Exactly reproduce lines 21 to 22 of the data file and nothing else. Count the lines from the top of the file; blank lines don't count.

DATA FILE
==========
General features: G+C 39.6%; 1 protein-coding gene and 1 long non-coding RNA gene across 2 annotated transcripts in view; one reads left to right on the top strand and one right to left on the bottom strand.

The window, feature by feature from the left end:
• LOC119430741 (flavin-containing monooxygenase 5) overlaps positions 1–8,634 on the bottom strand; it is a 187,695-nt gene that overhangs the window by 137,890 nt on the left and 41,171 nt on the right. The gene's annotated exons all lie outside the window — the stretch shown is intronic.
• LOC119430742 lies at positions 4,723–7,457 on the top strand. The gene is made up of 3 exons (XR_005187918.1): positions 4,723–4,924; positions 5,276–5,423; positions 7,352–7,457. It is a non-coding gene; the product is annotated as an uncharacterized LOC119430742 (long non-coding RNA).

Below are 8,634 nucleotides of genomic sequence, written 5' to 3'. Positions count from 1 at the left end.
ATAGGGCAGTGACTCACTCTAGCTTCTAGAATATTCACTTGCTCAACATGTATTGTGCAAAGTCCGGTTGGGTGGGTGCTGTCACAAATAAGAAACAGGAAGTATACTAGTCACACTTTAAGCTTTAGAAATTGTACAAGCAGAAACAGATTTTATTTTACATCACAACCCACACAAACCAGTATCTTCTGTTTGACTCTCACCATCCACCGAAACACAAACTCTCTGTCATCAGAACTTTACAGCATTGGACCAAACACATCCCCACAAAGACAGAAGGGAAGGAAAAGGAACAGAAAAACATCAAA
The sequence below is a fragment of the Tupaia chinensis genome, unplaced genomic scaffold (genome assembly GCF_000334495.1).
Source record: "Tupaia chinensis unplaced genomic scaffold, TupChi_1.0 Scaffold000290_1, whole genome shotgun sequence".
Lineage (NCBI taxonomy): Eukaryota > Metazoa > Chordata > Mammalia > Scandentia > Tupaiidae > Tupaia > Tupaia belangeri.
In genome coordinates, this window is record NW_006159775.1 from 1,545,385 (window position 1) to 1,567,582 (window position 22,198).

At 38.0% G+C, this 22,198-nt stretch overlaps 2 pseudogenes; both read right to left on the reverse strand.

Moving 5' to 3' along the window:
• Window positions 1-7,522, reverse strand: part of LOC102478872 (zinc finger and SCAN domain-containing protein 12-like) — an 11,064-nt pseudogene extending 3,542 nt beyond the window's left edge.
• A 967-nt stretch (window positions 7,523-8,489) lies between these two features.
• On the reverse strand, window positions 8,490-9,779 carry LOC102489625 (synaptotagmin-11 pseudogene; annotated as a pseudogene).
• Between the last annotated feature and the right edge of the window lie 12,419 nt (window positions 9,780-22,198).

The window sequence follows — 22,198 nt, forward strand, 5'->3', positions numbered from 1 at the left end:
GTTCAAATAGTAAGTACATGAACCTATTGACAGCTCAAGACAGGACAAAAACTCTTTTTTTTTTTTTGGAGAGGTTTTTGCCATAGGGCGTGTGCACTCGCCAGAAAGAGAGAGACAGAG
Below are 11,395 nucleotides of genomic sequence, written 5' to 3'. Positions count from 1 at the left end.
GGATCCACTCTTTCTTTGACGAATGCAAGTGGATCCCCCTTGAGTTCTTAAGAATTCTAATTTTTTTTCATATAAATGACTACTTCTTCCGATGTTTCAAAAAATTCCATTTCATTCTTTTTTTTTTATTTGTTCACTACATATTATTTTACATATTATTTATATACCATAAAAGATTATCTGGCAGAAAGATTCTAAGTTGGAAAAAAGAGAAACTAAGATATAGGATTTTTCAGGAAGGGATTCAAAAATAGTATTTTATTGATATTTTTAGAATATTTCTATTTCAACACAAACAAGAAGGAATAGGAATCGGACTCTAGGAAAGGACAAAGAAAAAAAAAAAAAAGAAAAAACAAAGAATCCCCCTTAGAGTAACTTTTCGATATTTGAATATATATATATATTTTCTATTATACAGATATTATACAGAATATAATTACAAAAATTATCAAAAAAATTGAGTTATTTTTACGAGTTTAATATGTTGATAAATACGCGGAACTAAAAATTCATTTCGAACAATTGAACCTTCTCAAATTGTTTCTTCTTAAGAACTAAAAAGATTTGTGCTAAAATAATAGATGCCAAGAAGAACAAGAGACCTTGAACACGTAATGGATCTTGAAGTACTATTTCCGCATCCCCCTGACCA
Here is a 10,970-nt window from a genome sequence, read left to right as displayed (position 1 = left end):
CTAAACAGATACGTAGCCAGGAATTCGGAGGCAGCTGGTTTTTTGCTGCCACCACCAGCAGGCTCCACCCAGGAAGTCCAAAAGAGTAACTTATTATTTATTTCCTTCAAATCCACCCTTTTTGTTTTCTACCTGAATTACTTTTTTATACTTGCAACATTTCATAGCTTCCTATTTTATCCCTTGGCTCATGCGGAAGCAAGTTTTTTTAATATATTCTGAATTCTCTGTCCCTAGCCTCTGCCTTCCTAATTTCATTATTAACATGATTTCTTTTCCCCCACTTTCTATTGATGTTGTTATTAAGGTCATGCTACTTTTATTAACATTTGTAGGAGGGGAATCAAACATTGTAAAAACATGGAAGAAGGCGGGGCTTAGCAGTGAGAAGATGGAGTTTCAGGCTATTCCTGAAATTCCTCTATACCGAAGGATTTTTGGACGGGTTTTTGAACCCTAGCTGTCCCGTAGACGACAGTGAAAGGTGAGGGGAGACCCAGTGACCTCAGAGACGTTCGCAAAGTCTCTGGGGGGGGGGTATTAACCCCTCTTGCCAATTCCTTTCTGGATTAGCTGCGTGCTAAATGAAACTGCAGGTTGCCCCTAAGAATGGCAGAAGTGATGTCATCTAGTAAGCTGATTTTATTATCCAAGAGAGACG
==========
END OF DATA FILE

Here is a 10,970-nt window from a genome sequence, read left to right as displayed (position 1 = left end):
CTAAACAGATACGTAGCCAGGAATTCGGAGGCAGCTGGTTTTTTGCTGCCACCACCAGCAGGCTCCACCCAGGAAGTCCAAAAGAGTAACTTATTATTTATTTCCTTCAAATCCACCCTTTTTGTTTTCTACCTGAATTACTTTTTTATACTTGCAACATTTCATAGCTTCCTATTTTATCCCTTGGCTCATGCGGAAGCAAGTTTTTTTAATATATTCTGAATTCTCTGTCCCTAGCCTCTGCCTTCCTAATTTCATTATTAACATGATTTCTTTTCCCCCACTTTCTATTGATGTTGTTATTAAGGTCATGCTACTTTTATTAACATTTGTAGGAGGGGAATCAAACATTGTAAAAACATGGAAGAAGGCGGGGCTTAGCAGTGAGAAGATGGAGTTTCAGGCTATTCCTGAAATTCCTCTATACCGAAGGATTTTTGGACGGGTTTTTGAACCCTAGCTGTCCCGTAGACGACAGTGAAAGGTGAGGGGAGACCCAGTGACCTCAGAGACGTTCGCAAAGTCTCTGGGGGGGGGGTATTAACCCCTCTTGCCAATTCCTTTCTGGATTAGCTGCGTGCTAAATGAAACTGCAGGTTGCCCCTAAGAATGGCAGAAGTGATGTCATCTAGTAAGCTGATTTTATTATCCAAGAGAGACG